Photo by Aiony Haust on Unsplash

A recent study conducted by the University of Florida's Pain Research and Intervention Center of Excellence suggests that we should rethink how women experience pain. Unfortunately, it holds up some other harmful beliefs as well.

In the study, researchers gave men and women the same intensity of pain and asked them to rate the sensation on a scale of one to ten. "On average, women report the same stimuli to be more painful than men," researcher Roger Fillingim told NPR.

The study indicates that men and women might require different treatments for pain, possibly in the form of gendered pain medications."[W]e need to understand what the mechanisms are that are female-specific or male-specific so that we can design more personalized therapies that are going to help reduce pain for women and men in the long run," Fillingim said.

Other studies have backed up Fillingim's findings. A study published in Brain "suggests presence of sex-specific differences and reveals gene modules and signaling pathways in immune response and neuronal plasticity related to radicular/neuropathic pain."

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Jo Cameron has been pain-free all her life — something many might dub a superpower of sorts.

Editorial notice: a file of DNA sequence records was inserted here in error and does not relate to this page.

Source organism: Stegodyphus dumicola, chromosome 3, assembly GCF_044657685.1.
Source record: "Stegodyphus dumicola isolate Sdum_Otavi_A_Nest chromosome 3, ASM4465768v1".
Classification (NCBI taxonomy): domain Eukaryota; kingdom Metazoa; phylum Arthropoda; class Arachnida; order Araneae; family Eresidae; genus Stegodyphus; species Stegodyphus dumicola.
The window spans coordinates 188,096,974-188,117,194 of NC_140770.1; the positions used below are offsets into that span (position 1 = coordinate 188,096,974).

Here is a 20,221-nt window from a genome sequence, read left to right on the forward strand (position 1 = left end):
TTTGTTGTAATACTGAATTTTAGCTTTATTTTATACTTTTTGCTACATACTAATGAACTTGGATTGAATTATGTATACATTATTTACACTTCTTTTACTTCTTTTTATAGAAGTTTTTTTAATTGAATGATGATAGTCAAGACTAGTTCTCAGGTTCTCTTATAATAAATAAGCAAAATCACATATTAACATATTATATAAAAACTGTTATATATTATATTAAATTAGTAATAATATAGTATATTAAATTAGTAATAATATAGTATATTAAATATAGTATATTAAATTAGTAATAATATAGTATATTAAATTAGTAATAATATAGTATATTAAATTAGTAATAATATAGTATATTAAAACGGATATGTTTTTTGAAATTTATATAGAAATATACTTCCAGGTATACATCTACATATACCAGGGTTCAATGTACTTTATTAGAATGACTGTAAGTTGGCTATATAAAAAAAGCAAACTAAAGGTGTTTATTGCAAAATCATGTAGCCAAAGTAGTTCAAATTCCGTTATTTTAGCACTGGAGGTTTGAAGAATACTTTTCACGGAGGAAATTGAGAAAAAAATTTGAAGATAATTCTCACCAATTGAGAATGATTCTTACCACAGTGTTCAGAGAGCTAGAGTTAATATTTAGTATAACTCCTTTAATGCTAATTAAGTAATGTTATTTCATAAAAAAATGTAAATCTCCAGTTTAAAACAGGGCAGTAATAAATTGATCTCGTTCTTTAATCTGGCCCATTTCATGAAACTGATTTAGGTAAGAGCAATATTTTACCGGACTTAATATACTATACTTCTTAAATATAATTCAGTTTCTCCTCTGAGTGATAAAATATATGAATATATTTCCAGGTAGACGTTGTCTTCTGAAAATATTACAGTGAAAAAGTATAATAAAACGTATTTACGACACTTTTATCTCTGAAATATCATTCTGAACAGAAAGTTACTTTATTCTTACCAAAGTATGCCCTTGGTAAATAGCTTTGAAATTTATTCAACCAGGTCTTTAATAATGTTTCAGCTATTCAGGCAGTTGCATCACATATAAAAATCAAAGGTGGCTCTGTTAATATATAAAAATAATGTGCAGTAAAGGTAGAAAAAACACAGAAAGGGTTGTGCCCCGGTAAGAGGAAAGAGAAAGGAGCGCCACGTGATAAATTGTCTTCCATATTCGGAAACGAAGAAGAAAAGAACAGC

While other women struggle with the pain that comes along with childbirth, when Cameron gave birth to her two children, she felt only “a tickle.” Later on in life, she didn’t realize she needed to have her hip replaced until she physically couldn’t walk. She also couldn’t tell she had been burned until others smelled burning flesh, and failed to notice cuts until someone else pointed out blood. Spicy foods — such as Scotch bonnet chili peppers — didn’t set her mouth on fire and instead left her with a “pleasant glow.”

Her body also heals more quickly than most, with her injuries rarely resulting in scars.

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Let's face it: We all face pain at some point in our lives.

Jada Pinkett Smith on Red Table Talk. Image via Red Table Talk/Facebook.

Sometimes minuscule, sometimes excruciating, and sometimes all-encompassing, pain can throw us off course and redirect us to journeys we never expected. But according to a roundtable discussion on Red Table Talk with some pretty incredible women, that's exactly how it should be.

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